Europe remains a concern, but for investors who see further strength in these markets and are comfortable with higher volatility, this ETF is a solid, low-cost choice.
After years of underperformance, the battered United States financial sector has been off to a strong 2013, driven by continued good news from the housing industry and more gains from the stock market. But many of the same headwinds facing the sector are unchanged--starting with continued low interest rates (which will remain so for the foreseeable future) and the lower interest-rate-spread revenue that banks have accepted. Added regulation has meant another layer of costs for financial services companies, and counterparty relationships with European banks could mean losses for U.S. banks if Europe's banking system collapses.
Despite these headwinds, we see some attractive drivers that could continue giving a lift to the financial sector, even if rates remain low. Further macroeconomic improvements and lower unemployment rates should increase borrowing and repayment rates. Banks have cut costs in other places, including reducing staff and branch locations, which we believe could offer better operating leverage as the economy improves. And a better economy also could boost investment banks' financial advisory and equity trading businesses. And all of this is merely a prelude to the improved spreads that the financial services sector could begin enjoying once interest rates begin rising, which could happen as soon as a year and a half from now.
For those investors who are comfortable with all of the above risks and are interested in a basket of U.S. financial companies, the exchange-traded fund
Financial Select Sector SPDR XLF is an appropriate tactical satellite holding, offering broad U.S. financial services sector exposure.
The index that this exchange-traded fund seeks to replicate defines the financial services sector broadly to include commercial banks, diversified financial services firms, capital markets companies, insurers, REITs, and consumer finance firms. The result is a market-capitalization-weighted portfolio of 80 firms with a certain amount of concentration, as XLF's top 10 holdings make up slightly more than 50% of its assets.
The financials sector offers high beta exposure to the U.S. economy. The reason is that even seemingly small changes in unemployment and consumer confidence can have an outsize impact on loan repayment rates and the willingness to borrow. Other aspects of the economy, including the health of the housing market and even the shape of the yield curve, can provide headwinds or tailwinds for financial firms.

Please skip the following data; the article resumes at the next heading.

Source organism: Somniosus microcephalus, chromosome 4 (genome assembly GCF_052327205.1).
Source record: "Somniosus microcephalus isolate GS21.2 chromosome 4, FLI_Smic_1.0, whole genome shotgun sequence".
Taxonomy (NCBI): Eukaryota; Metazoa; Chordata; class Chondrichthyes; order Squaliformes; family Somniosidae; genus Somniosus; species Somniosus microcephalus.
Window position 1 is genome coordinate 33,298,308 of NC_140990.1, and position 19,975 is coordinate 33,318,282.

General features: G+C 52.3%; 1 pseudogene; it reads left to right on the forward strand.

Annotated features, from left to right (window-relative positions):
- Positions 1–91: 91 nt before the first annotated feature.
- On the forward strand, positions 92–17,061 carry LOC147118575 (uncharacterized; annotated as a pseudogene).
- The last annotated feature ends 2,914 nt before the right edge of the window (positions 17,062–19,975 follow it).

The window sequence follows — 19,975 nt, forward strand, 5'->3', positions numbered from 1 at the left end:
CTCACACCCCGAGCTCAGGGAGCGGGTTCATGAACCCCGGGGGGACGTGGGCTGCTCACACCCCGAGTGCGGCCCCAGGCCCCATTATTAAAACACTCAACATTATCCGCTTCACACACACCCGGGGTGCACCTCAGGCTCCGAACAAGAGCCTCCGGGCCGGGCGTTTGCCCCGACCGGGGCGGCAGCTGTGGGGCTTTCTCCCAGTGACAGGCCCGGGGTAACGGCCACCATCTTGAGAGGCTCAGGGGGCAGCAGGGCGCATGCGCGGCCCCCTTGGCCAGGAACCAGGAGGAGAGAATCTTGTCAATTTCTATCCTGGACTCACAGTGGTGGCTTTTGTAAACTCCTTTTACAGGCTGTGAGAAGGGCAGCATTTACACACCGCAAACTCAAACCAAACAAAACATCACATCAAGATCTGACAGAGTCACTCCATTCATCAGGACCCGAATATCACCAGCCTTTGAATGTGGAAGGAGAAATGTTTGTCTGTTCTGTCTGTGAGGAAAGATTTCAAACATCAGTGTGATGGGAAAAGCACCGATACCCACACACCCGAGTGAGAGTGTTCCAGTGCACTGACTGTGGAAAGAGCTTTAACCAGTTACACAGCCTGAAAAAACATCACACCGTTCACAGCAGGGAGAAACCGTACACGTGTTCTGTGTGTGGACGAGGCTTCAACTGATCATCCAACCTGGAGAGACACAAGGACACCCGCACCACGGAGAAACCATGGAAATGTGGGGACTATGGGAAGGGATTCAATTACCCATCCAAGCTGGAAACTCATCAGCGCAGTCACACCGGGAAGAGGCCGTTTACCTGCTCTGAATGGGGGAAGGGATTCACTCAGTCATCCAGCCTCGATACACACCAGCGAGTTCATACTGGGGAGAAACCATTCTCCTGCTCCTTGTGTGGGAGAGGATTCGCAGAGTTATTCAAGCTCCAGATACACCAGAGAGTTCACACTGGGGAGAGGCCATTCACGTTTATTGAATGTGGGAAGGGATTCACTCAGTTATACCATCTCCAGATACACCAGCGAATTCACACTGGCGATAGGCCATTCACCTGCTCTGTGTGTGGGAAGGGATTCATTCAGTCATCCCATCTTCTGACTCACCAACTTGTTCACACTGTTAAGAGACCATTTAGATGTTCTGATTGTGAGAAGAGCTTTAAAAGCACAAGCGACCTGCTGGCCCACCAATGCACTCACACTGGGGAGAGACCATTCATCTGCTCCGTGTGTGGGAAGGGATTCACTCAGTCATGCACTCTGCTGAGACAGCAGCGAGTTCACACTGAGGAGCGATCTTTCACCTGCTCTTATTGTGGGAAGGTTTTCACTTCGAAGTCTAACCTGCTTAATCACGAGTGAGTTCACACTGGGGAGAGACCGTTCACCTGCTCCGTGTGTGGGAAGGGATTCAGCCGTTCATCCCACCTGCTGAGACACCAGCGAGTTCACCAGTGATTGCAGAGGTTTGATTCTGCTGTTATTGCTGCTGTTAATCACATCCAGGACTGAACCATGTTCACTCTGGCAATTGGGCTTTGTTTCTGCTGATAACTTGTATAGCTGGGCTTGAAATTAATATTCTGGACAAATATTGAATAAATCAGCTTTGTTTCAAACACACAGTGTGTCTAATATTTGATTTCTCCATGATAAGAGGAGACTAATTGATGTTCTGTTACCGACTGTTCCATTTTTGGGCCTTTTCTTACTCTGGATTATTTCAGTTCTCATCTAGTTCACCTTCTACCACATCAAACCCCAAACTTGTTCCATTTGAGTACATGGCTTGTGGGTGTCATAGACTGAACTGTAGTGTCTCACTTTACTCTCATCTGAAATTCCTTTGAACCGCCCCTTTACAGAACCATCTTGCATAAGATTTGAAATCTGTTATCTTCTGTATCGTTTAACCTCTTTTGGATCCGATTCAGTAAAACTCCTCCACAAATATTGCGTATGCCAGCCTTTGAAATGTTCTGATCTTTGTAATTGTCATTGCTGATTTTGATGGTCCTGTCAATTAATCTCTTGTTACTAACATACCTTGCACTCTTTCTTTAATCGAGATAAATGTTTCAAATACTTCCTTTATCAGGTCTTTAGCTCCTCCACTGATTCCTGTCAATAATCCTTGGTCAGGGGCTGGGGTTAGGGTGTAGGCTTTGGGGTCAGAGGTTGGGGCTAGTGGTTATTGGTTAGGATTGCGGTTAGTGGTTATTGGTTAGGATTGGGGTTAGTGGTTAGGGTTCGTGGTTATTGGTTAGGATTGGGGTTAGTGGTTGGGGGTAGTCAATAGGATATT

In recent years, owning XLF has required investors to be comfortable with far more volatility as a whole. Indeed, XLF's 31.8% volatility of return over the past five years has been some 41.0% greater than the S&P 500 Index's 18.9% volatility of return. An investor in this fund should have a high risk tolerance but could benefit from positive trends that may continue in the near term, including an improving macroeconomic environment, a further strengthening in the housing sector, and a continued strong equity-market performance.
This ETF offers the diversification that we think is prudent in a sector where some aspects of companies' operations are so opaque that it can be difficult to gauge their true risk exposure. One need look no further than the multi-billion-dollar trading loss at JPMorgan JPM in 2012 to understand the perils of single-stock investing in the financial services sector. XLF's comprehensive sector portfolio mitigates company-specific risk while offering pure exposure to the U.S. financial services industry. We believe this ETF is an effective tool for investors seeking to overweight the financial sector within a broadly diversified portfolio.
A variety of factors has continued to pressure U.S. banks' profitability. The big story has been low interest rates. Interest-rate-spread revenue at most U.S. banks has stayed the same or has fallen, and with rates expected to stay low for some time to come, bank margins will remain pressured. Some other issues negatively affecting U.S. banks in recent periods have included increased regulation that has blocked deposit-taking banks from engaging in proprietary trading, limited debit-card fees, higher compliance costs, and high unemployment, which generally tends to keep borrowing and repayment rates low.